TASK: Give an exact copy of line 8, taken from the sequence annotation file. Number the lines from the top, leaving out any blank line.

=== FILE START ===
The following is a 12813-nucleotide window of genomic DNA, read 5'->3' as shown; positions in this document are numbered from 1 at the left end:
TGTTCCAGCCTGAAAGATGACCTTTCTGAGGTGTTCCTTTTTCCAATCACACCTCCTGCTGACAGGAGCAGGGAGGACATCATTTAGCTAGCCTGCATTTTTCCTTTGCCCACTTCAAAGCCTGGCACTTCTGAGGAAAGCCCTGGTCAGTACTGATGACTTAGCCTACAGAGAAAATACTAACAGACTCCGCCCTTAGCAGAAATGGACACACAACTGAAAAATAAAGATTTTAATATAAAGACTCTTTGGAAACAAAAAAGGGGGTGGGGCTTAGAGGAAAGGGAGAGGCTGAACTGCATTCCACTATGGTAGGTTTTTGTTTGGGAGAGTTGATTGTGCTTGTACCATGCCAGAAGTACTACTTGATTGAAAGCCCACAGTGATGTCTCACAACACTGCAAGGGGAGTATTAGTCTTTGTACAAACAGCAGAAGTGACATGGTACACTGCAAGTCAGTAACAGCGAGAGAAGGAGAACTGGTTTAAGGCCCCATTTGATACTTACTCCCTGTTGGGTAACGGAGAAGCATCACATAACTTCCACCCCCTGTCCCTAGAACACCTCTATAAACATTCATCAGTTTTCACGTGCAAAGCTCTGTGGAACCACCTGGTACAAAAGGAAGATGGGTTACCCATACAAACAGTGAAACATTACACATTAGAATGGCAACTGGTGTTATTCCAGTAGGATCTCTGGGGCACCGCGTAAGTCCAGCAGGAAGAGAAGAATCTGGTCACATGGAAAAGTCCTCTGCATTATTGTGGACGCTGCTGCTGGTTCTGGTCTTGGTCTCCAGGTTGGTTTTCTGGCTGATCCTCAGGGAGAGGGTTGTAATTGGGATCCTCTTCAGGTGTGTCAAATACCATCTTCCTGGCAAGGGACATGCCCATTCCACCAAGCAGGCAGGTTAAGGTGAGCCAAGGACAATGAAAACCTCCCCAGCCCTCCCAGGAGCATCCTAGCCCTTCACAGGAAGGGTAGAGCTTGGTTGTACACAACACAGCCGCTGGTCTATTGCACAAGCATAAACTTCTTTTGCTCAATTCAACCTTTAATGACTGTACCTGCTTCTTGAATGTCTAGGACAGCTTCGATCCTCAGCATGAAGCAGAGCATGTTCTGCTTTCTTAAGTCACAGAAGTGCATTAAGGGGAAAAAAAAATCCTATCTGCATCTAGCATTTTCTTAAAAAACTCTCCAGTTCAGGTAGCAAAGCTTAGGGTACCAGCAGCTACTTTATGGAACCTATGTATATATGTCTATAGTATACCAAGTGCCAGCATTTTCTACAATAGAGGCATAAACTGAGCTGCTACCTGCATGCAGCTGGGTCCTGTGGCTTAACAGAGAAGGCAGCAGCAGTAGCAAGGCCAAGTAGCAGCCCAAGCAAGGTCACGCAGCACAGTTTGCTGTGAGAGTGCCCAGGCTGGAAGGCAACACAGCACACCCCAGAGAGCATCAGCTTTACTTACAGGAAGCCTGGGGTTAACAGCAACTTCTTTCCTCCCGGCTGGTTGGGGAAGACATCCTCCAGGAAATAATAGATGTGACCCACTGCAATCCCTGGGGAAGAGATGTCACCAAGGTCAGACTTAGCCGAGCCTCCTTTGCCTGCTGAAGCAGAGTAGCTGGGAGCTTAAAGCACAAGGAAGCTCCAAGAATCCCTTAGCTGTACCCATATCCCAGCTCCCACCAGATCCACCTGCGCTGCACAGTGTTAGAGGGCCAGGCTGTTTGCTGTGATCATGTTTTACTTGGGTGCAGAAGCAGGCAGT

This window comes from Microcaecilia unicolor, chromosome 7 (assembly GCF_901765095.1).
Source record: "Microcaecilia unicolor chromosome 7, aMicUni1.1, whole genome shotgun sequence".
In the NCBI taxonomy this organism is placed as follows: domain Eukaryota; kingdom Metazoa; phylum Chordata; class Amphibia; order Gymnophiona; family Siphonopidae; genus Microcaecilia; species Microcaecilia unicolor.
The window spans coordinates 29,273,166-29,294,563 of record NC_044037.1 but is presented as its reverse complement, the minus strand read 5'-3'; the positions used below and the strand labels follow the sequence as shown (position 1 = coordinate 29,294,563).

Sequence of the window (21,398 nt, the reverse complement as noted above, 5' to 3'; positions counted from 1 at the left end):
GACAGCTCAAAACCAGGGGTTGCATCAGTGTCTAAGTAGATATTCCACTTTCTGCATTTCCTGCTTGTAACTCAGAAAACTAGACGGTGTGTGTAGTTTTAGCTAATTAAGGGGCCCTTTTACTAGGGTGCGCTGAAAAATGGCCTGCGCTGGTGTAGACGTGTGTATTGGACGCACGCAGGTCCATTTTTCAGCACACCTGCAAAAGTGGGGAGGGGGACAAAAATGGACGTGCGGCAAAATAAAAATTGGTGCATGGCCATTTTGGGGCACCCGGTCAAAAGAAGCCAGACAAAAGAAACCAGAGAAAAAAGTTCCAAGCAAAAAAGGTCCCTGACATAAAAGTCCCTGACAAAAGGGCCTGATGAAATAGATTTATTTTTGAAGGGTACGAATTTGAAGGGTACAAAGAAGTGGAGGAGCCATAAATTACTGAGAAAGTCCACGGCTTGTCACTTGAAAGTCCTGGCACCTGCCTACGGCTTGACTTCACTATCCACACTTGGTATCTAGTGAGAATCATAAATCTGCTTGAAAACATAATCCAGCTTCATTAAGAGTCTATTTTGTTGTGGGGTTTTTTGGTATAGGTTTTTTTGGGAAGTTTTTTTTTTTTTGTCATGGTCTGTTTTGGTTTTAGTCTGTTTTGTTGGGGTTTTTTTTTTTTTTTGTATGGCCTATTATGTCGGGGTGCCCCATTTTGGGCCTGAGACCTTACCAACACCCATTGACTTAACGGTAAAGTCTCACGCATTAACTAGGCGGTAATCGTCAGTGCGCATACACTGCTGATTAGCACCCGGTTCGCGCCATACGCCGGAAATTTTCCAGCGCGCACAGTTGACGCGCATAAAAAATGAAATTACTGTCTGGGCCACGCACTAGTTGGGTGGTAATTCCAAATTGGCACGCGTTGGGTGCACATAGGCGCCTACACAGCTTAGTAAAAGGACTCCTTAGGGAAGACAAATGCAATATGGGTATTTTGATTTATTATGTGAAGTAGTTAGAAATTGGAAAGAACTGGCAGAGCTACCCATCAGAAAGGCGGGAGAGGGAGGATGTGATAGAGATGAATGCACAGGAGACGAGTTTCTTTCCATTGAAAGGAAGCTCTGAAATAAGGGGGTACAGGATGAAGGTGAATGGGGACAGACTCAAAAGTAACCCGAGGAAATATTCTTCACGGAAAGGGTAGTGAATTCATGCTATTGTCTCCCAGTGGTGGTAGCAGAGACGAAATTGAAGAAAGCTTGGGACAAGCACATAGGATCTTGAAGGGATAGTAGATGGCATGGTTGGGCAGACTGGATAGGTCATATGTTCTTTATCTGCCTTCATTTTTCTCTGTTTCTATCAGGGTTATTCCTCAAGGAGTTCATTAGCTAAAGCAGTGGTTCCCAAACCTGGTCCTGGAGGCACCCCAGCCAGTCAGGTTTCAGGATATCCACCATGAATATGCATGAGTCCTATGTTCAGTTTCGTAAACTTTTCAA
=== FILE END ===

GACAGCTCAAAACCAGGGGTTGCATCAGTGTCTAAGTAGATATTCCACTTTCTGCATTTCCTGCTTGTAACTCAGAAAACTAGACGGTGTGTGTAGTTTTAGCTAATTAAGGGGCCCTTTTACTAGGGTGCGCTGAAAAATGGCCTGCGCTGGTGTAGACGTGTGTATTGGACGCACGCAGGTCCATTTTTCAGCACACCTGCAAAAGTGGGGAGGGGGACAAAAATGGACGTGCGGCAAAATAAAAATTGGTGCATGGCCATTTTGGGGCACCCGGTCAAAAGAAGCCAGACAAAAGAAACCAGAGAAAAAAGTTCCAAGCAAAAAAGGTCCCTGACATAAAAGTCCCTGACAAAAGGGCCTGATGAAATAGATTTATTTTTGAAGGGTACGAATTTGAAGGGTACAAAGAAGTGGAGGAGCCATAAATTACTGAGAAAGTCCACGGCTTGTCACTTGAAAGTCCTGGCACCTGCCTACGGCTTGACTTCACTATCCACACTTGGTATCTAGTGAGAATCATAAATCTGCTTGAAAACATAATCCAGCTTCATTAAGAGTCTATTTTGTTGTGGGGTTTTTTGGTATAGGTTTTTTTGGGAAGTTTTTTTTTTTTTGTCATGGTCTGTTTTGGTTTTAGTCTGTTTTGTTGGGGTTTTTTTTTTTTTTTGTATGGCCTATTATGTCGGGGTGCCCCATTTTGGGCCTGAGACCTTACCAACACCCATTGACTTAACGGTAAAGTCTCACGCATTAACTAGGCGGTAATCGTCAGTGCGCATACACTGCTGATTAGCACCCGGTTCGCGCCATACGCCGGAAATTTTCCAGCGCGCACAGTTGACGCGCATAAAAAATGAAATTACTGTCTGGGCCACGCACTAGTTGGGTGGTAATTCCAAATTGGCACGCGTTGGGTGCACATAGGCGCCTACACAGCTTAGTAAAAGGACTCCTTAGGGAAGACAAATGCAATATGGGTATTTTGATTTATTATGTGAAGTAGTTAGAAATTGGAAAGAACTGGCAGAGCTACCCATCAGAAAGGCGGGAGAGGGAGGATGTGATAGAGATGAATGCACAGGAGACGAGTTTCTTTCCATTGAAAGGAAGCTCTGAAATAAGGGGGTACAGGATGAAGGTGAATGGGGACAGACTCAAAAGTAACCCGAGGAAATATTCTTCACGGAAAGGGTAGTGAATTCATGCTATTGTCTCCCAGTGGTGGTAGCAGAGACGAAATTGAAGAAAGCTTGGGACAAGCACATAGGATCTTGAAGGGATAGTAGATGGCATGGTTGGGCAGACTGGATAGGTCATATGTTCTTTATCTGCCTTCATTTTTCTCTGTTTCTATCAGGGTTATTCCTCAAGGAGTTCATTAGCTAAAGCAGTGGTTCCCAAACCTGGTCCTGGAGGCACCCCAGCCAGTCAGGTTTCAGGATATCCACCATGAATATGCATGAGTCCTATGTTCAGTTTCGTAAACTTTTCAA